Tigers, Habitats and People
Tiger populations have plummeted from around 100,000 individuals in 1910 to 3,200 individuals in 2010, occupying 7% of their original range. Poaching, habitat destruction and human-wildlife conflict are to blame. Effective policy and conservation programmes are imperative for tiger survival.
Initiated in 2014, the Integrated Tiger Habitat Conservation Programme (ITHCP) or ‘Tiger Programme‘ is a grant-making initiative which contributes to the Global Tiger Recovery Programme (GTRP), a global effort to double tiger numbers in the wild by 2022. The programme consists of a portfolio of 12 large-scale projects in key Tiger Conservation Landscapes across Bangladesh, Bhutan, India, Indonesia, Nepal and Myanmar.
The Tiger Programme is based on three pillars:
- Protecting tiger species and their prey from the threat of poaching;
- Preserving tiger habitats, including core habitats, buffer zones and corridors;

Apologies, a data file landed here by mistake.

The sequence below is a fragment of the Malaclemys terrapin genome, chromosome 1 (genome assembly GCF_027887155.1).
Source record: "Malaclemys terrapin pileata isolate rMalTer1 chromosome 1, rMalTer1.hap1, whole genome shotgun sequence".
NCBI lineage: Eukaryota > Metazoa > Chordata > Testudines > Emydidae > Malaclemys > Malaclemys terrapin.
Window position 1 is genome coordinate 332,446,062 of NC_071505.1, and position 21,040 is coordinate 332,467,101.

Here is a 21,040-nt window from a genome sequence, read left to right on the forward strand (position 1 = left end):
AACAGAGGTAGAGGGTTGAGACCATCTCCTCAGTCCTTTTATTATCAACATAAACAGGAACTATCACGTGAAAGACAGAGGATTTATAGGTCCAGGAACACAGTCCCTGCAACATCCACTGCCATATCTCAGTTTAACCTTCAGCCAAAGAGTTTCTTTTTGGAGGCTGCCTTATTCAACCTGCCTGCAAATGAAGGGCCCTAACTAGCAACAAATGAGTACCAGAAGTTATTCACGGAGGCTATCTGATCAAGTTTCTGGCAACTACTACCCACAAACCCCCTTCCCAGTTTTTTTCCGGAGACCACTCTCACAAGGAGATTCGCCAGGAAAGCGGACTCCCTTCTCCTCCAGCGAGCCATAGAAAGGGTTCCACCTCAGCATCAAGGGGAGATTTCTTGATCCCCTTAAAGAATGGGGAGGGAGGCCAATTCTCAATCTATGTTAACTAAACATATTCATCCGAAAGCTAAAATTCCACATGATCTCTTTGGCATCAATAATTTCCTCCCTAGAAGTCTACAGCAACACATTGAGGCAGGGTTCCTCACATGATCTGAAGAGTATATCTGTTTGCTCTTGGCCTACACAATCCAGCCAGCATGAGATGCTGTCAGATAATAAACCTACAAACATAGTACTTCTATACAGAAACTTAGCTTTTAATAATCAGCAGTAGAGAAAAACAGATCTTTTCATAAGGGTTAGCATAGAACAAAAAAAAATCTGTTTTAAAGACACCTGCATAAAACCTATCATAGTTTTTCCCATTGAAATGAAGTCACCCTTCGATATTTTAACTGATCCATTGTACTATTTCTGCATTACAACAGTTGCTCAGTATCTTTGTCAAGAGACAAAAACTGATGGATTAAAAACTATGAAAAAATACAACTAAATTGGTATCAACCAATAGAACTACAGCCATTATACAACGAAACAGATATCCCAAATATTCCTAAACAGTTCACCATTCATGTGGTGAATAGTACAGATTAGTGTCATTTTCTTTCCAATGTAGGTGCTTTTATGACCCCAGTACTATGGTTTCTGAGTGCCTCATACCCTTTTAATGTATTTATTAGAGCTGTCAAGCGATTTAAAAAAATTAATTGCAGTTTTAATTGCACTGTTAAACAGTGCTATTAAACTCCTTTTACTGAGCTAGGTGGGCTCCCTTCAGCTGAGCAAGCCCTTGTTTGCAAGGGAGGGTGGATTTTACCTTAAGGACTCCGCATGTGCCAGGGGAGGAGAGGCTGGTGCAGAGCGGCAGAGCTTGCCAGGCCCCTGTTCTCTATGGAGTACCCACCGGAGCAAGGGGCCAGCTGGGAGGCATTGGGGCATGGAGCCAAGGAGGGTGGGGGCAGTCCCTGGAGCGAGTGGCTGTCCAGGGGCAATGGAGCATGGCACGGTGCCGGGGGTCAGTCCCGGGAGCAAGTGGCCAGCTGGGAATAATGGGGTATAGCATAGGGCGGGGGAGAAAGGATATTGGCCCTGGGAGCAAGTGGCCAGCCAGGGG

- Supporting human populations living in tiger landscapes.
Around 50,000 community members living in park buffer zones or corridor areas benefit from the Tiger Programme, through reduced human-animal conflict and more sustainable income sources. In Nepal, there has been a decrease of over 70% in human-tiger conflict incidents and a 50% decline in livestock deaths.
Overview of the ITHCP Landscapes
|Terai Arc||Sumatran Tiger||South and Central India|
The initiative is funded by The German Cooperation via KfW Development Bank, over two phases. The first phase is being implemented from 2014 to 2020 and the second one from 2019 to 2023. The main aim of the second phase is to continue working in areas where funding is desperately needed and to create a sense of self-sufficiency, so projects are sustainable in the long-term beyond the lifespan of funding programs.
More information is available by email